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See this is why I don't talk to the seller when I'm buying. I know what I want and the horse never lies, so his word is the one I'll be trusting. Seller might tell me the horse has never bolted a day in his life but if I see 'the look' in that horse's eye I'm not even swinging a leg over. I ask for pictures, video if the horse is far away, and then I show up and put the horse through his paces. THEN I will talk to the seller. I prefer horses that aren't yet broke - fewer lies to wade through and far less hassle. Plus then I can train them up the way I like 'em.

And when buying, never forget the golden rule: Pics or it didn't happen!! Never accept anyone's word on anything unless they've got pictures and videos to back it up. Horse can be shot off of? I gotta see it. Broke to drive? Great, show me the video. Never been lame? No problemo, evidence please? When I sold Thunder I left out a few things that he could do because I didn't have any evidence to back it up. All of the claims I made (and they were 4 paragraphs' worth lol) had pictures or video evidence to prove it. In my opinion it's the only way to sell a horse, especially now with so many people buying out of state, sight unseen, etc. Thunder's buyer specifically said she felt she had no reason to come test ride him since I sent her such thorough evidence of anything she asked for and bought him sight unseen, half a continent away. She still sends me pictures and videos all the time and the two of them are having a great time together, which I love seeing. This fairytale ending brought to you by the letter E for EVIDENCE. ; )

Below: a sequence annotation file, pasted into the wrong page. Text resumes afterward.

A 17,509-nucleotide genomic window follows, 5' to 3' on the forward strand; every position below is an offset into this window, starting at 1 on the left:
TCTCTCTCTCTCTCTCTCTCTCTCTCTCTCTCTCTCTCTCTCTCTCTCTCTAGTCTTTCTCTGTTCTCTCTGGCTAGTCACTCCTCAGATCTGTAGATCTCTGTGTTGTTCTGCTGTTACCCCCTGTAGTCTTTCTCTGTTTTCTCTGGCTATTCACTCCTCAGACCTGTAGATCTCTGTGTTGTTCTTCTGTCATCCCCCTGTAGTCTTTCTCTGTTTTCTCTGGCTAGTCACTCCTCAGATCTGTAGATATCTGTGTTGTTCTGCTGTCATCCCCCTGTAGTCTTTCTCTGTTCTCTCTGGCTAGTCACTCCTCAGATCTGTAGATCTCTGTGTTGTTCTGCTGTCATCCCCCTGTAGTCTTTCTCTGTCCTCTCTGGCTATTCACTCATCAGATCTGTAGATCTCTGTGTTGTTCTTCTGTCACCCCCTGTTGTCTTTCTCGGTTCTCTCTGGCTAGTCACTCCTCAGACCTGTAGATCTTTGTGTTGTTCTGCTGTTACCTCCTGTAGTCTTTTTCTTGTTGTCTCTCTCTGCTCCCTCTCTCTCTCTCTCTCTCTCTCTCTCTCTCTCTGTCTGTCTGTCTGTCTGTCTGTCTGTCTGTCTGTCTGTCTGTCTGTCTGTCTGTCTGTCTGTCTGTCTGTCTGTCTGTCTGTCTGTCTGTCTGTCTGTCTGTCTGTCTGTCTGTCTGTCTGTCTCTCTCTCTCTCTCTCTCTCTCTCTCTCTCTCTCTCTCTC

-- Kai
 

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As someone who did a lot of dealing, i found my reputation was built, not on the good horses I sold but the bad ones.

Sell a good horse, friends of the buyer ask where they found it. More often than not they are reluctant to say where because (?) they are worried friend might find a better horse than theirs.

Sell a bad horse and all to fast the word goes round of where it came from.

A good dealer will take an unsuitable horse back and exchange for another (within a couple of weeks)

I was shipping horses from Ireland, I knew nothing about them and was always honest about that. My ideal was for me to sell the horse asap. If it stepped off the horsebox and into stable, it was adding to its cost, so, I was selling mainly to other dealers. I would add £25 - £50 to the cost of that animal, which included shipping. 14 horses on a load and most would go in one day. Not a bad profit back in the 1970s.

Oh so often I have seen horses/ponies that were no problem sold and then, in a matter of weeks, they are nothing like they were when sold. Purely the fault of the buyer not knowing what they were doing.

I once sold a good, easy going, 14.2 pony to a family for the oldest daughter. The mother of the girl was experienced. Pony was sold with a warranty meaning it was good in traffic, easy to load, clip, shoe et al. I get a call from the mother saying she couldn't get near him with the clippers. When I went over the pony was being bargy and was clearly taking advantage of the new owners.
I walked in and set my clippers up. As I approached him so he swung his butt to me threatening to kick. I picked up my twitch and as he swung back so I whacked him hard on his butt.
I then proceeded to fully clip him with no objection at all.

Just a case of the animal taking advantage.